What we feed

Teachers know. That’s why they keep food in their desks.

Years ago, when one of my children was in elementary school, one of her classmates was caught stealing food from another student. This happened in the Red River Valley in a neighborhood school where most of the children walked to school down tree-lined streets where the houses on either side had full refrigerators and pantries. A place where the last thing you would ever imagine was a child who was hungry enough, at the age of eight, to steal a sandwich “for later” so she’d have something once she got home from school. When you’re hungry, the time between one school lunch and another is a really long time.

I’ve been thinking about that little girl from long ago a lot lately as I listen to politicians talk about cuts to educational spending that include free and reduced lunches and remembering what lunchtime meant back when I was a kid. Do you remember school lunches?

Lining up along the hallway? Going past the office lady who checked for your name on a list or punched a ticket? Taking a flat plastic tray and silverware and having the items placed in just the rights spots? Do you remember the turkey gravy and mashed potatoes? The spaghetti with meat sauce? The large slabs of cheese pizza? Homemade hotdog buns and dinner rolls? The pieces of fresh fruit and cartons of milk? The lunch ladies were some of the best cooks in town.  Of course, as we got older and had Open Lunch and a little extra cash in our pockets, sometimes no matter how good the lunch at school was, all we wanted to do was run uptown and buy pop and taco chips. There wasn’t much anyone could do about our life choices as teenagers. The point was that nutritious food was there, in school, if we chose to eat it. Throughout our growing up years, most of us did whether our parents could afford it or not.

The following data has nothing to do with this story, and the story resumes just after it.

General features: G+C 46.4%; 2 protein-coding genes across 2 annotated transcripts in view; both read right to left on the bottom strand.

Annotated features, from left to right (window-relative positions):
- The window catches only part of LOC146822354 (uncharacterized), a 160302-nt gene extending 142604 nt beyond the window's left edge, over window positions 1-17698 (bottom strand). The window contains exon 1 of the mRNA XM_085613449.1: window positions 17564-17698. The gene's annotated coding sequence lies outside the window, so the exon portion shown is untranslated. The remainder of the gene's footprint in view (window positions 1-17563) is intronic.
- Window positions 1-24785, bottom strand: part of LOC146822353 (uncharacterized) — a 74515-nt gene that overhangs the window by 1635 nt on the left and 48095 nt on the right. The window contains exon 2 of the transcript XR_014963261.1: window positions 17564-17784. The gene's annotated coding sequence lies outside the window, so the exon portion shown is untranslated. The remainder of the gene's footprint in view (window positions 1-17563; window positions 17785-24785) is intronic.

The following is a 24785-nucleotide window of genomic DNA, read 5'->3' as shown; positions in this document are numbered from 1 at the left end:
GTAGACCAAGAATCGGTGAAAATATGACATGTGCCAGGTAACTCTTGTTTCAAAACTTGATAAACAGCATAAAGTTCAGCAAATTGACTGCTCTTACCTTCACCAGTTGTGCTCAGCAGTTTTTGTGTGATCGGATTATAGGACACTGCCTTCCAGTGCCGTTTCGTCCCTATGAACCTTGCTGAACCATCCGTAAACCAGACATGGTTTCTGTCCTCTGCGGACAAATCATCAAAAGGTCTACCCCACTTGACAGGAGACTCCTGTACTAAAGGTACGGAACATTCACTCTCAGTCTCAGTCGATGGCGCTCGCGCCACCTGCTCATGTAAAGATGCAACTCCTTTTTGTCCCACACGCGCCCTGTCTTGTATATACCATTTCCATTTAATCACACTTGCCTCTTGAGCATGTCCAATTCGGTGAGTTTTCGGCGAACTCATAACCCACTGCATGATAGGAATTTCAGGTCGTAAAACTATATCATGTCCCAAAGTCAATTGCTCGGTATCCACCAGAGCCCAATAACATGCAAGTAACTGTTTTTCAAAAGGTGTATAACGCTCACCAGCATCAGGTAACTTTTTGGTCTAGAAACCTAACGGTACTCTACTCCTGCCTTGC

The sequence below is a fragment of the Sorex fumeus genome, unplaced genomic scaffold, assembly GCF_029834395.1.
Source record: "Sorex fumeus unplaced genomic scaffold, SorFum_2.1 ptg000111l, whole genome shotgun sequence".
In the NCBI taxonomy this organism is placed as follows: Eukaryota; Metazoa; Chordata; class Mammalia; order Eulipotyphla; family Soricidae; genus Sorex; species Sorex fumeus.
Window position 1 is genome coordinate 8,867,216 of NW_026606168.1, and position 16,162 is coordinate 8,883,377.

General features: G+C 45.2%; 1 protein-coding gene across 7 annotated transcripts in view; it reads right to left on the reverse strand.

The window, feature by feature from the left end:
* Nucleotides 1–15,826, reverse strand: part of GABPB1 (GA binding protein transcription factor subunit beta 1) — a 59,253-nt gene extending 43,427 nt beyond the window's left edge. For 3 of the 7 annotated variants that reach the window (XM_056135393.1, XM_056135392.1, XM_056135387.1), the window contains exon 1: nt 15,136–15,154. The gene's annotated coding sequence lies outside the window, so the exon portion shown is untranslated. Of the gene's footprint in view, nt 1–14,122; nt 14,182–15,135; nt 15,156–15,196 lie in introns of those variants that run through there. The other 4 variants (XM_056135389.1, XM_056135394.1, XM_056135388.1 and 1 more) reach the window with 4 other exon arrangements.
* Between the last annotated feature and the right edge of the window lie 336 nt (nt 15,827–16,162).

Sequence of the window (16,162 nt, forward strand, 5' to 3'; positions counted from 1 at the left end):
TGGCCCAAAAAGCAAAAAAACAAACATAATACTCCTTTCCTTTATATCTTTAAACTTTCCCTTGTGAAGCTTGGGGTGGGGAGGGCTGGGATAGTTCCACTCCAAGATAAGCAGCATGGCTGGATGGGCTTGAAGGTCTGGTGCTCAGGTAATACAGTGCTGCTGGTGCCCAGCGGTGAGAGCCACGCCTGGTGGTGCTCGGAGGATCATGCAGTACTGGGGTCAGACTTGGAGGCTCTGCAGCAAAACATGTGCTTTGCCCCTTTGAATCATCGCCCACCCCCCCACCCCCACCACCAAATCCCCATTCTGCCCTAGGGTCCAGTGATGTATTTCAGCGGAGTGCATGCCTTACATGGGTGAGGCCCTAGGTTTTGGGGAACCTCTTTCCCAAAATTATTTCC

Food was the great equalizer. You were hungry and got in line with your peers. You got fed and went back to class. Maybe you took it for granted, like the fact that when you got home in the afternoon and wanted an after school snack, that there would be something to eat. Or maybe that hot lunch was the only hot meal you were going to get for the day and so you never once took it for granted.

All I know is this.

Teachers keep food in their desks. In elementary schools and middle schools, in high schools, and yes, in colleges. In communities that are poor and in ones that are affluent, too. If you ask ten politicians why this happens, you’ll get ten different answers.

If you ask a teacher, you’ll get just one.

You can’t fill a mind when a stomach is empty.  It’s elementary.





One Reply to “What we feed”

  1. I do remember these days, and the “missing sandwich’ from my lunchbox – but I knew in country school who it was – so asked mom to send an extra sandwich to which she frowned at first till I told her. I never told my teacher – as she’d have disciplined him to no end – for some reason he just was not a liked person…. including me, except I could not see him going hungry either.

    We do not need to lose anything in our school systems in order to supply these extras for the kids who so deserve and need these lunches, etc. I hope our government sees this before they rule all these extras out the window – this would be a big mistake. One can not study if you are suffering from an empty stomach!

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